The Rich History of the Ritz

Jay Mafela

Located in LaVilla, the Ritz Theatre and Museum is not only a gorgeous venue for concerts and theatrical productions but also serves as a tribute to the lives and contributions of local African-Americans.

The Ritz stands on the same spot as the movie theater of the same name built in 1929. At the time, LaVilla was considered by many to be the “Harlem of the South,” attracting performers including Louis Armstrong, Duke Ellington, Ella Fitzgerald, Billie Holiday and a young Ray Charles. The original building was eventually torn down with the new Ritz opening in 1999. Today, it no longer acts as a movie theater and shows more live performances. From theater shows to chorus and dance recitals, the Ritz has something for all types. It also has a giant lobby that is often used for private events such as parties and big ceremonies.

The new building also includes a museum to share glimpses into the lives of African-Americans in Jacksonville in the 1950s and 1960s. Clothes, documents, furniture, trophies, even actual signs and parts of buildings were donated by members of the community to be put on display. The museum also features a recreation of a street scene of LaVilla where visitors turn a corner and are transported back to the ’60s.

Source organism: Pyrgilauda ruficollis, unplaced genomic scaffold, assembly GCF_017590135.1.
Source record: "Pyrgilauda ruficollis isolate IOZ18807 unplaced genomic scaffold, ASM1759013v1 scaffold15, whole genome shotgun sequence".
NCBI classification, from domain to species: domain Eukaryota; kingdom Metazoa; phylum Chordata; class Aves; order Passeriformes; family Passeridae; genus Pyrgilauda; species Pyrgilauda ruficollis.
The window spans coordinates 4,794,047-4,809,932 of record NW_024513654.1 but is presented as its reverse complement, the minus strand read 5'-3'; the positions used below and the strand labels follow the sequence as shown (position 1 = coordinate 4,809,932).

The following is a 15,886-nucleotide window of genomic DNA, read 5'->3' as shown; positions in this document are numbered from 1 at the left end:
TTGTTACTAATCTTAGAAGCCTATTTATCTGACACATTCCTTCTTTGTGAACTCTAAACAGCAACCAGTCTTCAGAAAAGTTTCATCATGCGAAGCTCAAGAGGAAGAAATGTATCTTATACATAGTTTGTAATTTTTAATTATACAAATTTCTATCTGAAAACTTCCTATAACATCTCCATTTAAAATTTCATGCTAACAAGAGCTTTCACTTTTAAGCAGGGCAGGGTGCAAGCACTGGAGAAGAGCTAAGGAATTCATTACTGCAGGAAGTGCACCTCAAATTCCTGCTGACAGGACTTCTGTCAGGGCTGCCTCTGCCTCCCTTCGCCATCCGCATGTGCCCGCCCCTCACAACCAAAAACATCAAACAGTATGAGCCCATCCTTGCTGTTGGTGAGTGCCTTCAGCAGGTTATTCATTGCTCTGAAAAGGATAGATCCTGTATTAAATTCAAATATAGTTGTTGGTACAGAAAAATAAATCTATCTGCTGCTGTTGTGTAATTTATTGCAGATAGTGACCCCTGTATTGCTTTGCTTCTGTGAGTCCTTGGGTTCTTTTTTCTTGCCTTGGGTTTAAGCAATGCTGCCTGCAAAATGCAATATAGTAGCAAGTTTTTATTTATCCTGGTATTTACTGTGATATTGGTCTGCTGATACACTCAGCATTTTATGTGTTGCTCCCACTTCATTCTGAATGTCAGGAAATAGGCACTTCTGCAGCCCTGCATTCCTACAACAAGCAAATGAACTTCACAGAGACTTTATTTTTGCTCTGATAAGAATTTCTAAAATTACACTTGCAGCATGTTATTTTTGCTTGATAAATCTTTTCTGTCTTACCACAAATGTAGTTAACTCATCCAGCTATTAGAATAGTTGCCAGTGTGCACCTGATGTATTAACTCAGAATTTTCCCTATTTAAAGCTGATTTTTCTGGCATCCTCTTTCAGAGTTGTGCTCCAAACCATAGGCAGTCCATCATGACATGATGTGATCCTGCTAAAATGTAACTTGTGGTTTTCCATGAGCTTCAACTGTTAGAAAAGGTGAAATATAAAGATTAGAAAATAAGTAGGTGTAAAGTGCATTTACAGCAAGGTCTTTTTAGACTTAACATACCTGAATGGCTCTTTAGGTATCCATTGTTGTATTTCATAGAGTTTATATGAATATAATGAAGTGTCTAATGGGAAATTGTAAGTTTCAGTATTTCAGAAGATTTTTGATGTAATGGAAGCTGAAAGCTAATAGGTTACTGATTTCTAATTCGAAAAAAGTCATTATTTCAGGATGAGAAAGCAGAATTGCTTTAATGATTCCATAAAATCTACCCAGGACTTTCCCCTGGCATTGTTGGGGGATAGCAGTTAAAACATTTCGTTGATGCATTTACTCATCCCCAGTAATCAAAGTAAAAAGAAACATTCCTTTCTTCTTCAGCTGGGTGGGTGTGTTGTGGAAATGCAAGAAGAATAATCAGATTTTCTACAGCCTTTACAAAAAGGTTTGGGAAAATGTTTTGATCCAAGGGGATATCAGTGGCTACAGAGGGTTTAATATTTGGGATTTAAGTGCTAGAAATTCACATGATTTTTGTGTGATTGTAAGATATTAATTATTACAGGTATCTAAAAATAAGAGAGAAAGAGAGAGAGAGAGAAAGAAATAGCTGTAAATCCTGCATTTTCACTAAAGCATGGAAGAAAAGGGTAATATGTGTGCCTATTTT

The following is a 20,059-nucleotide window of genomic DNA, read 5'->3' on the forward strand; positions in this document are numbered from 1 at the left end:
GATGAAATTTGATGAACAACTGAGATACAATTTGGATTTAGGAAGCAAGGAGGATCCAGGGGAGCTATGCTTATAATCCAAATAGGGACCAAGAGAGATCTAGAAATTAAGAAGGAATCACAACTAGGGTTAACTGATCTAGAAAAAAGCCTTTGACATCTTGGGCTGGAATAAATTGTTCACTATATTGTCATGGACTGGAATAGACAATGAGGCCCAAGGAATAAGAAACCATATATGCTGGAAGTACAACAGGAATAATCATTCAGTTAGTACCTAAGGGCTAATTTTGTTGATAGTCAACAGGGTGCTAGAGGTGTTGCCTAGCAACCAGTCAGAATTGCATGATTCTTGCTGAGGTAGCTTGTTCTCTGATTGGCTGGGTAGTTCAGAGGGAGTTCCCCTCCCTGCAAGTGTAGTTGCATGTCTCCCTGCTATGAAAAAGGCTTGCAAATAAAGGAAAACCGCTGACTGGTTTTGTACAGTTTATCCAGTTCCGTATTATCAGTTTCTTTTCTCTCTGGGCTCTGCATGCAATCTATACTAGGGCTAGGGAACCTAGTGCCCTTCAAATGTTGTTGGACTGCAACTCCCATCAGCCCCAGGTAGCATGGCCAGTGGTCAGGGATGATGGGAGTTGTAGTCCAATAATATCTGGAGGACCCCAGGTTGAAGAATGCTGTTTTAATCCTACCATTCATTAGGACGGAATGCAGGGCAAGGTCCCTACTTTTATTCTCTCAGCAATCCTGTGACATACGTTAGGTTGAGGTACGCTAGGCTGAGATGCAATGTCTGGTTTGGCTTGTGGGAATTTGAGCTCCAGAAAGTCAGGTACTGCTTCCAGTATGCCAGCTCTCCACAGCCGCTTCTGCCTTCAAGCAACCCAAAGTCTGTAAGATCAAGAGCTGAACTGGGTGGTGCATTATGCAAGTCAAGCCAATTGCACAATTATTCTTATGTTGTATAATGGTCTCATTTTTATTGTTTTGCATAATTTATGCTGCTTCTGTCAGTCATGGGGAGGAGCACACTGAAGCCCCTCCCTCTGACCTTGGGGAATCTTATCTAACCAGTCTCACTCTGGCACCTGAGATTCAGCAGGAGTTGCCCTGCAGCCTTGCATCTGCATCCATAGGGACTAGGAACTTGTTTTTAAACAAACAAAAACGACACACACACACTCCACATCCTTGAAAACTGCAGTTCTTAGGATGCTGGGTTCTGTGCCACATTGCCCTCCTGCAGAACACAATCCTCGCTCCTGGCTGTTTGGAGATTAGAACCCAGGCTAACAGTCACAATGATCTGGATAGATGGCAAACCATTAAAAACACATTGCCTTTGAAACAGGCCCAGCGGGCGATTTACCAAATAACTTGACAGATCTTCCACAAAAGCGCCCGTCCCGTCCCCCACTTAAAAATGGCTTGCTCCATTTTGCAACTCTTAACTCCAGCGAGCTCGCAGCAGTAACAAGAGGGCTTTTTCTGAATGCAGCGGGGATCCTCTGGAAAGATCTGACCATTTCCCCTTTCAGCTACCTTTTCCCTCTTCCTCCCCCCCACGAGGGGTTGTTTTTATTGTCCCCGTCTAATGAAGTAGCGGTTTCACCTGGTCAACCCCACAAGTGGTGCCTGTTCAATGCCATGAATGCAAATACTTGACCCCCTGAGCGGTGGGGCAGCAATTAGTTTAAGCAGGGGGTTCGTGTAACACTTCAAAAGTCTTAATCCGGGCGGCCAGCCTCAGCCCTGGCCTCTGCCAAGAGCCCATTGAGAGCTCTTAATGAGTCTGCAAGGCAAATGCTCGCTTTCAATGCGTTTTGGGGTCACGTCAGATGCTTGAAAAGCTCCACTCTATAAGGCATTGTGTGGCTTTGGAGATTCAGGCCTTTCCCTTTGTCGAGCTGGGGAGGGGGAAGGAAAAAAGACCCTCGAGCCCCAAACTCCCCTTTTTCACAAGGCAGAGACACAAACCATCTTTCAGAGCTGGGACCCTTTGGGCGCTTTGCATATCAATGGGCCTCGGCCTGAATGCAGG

It’s not enough to say the Ritz teaches history; the Ritz is history. The Ritz stands on Davis Street, a mere block away from where the Great Fire of 1901 started. Arthur Blake, better known as Blind Blake, performed the first recorded piece of blues music right on the same street. 

“If you were to look through the eye of history, this area in particular is so rich,” said Vanessa Davis, marketing manager for the Ritz Theatre and Museum.

The museum has a special permanent exhibit focusing on the lives and works of Jacksonville native sons, brothers James Weldon and John Rosamond Johnson, who co-wrote “Lift Ev’ry Voice.” As part of the exhibit, animatronic versions of James and John talk about the song and how it grew into a national anthem. The works of contemporary local artists are highlighted in rotating exhibitions.

The museum has plans to add exhibits covering other major points in Jacksonville history such as the Great Fire of 1901. Along with that, there are plans for programs with speakers that go into depth on specific events.

“We’re just trying to reach out to the community and get people back in here,” said Davis. “We are that next step up. It’s not a church basement, it’s not the T-U or Daily’s Place, but we’re that middle, community-based business that people can come to and just enjoy themselves.”

About FOLIO

may, 2022

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